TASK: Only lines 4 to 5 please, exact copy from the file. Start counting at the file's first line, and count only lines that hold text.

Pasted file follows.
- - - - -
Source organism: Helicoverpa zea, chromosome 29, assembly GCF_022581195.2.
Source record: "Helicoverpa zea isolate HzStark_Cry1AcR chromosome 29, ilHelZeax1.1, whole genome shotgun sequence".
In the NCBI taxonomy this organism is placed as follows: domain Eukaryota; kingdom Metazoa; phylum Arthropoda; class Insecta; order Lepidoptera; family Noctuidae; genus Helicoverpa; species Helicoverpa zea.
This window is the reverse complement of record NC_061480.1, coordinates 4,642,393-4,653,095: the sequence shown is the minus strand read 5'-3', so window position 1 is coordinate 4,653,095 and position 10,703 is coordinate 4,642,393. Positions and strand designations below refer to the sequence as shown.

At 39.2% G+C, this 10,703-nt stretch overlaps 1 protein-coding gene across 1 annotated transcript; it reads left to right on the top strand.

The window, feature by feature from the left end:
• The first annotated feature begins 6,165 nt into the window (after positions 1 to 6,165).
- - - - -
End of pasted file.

This window is the reverse complement of record NC_061480.1, coordinates 4,642,393-4,653,095: the sequence shown is the minus strand read 5'-3', so window position 1 is coordinate 4,653,095 and position 10,703 is coordinate 4,642,393. Positions and strand designations below refer to the sequence as shown.

At 39.2% G+C, this 10,703-nt stretch overlaps 1 protein-coding gene across 1 annotated transcript; it reads left to right on the top strand.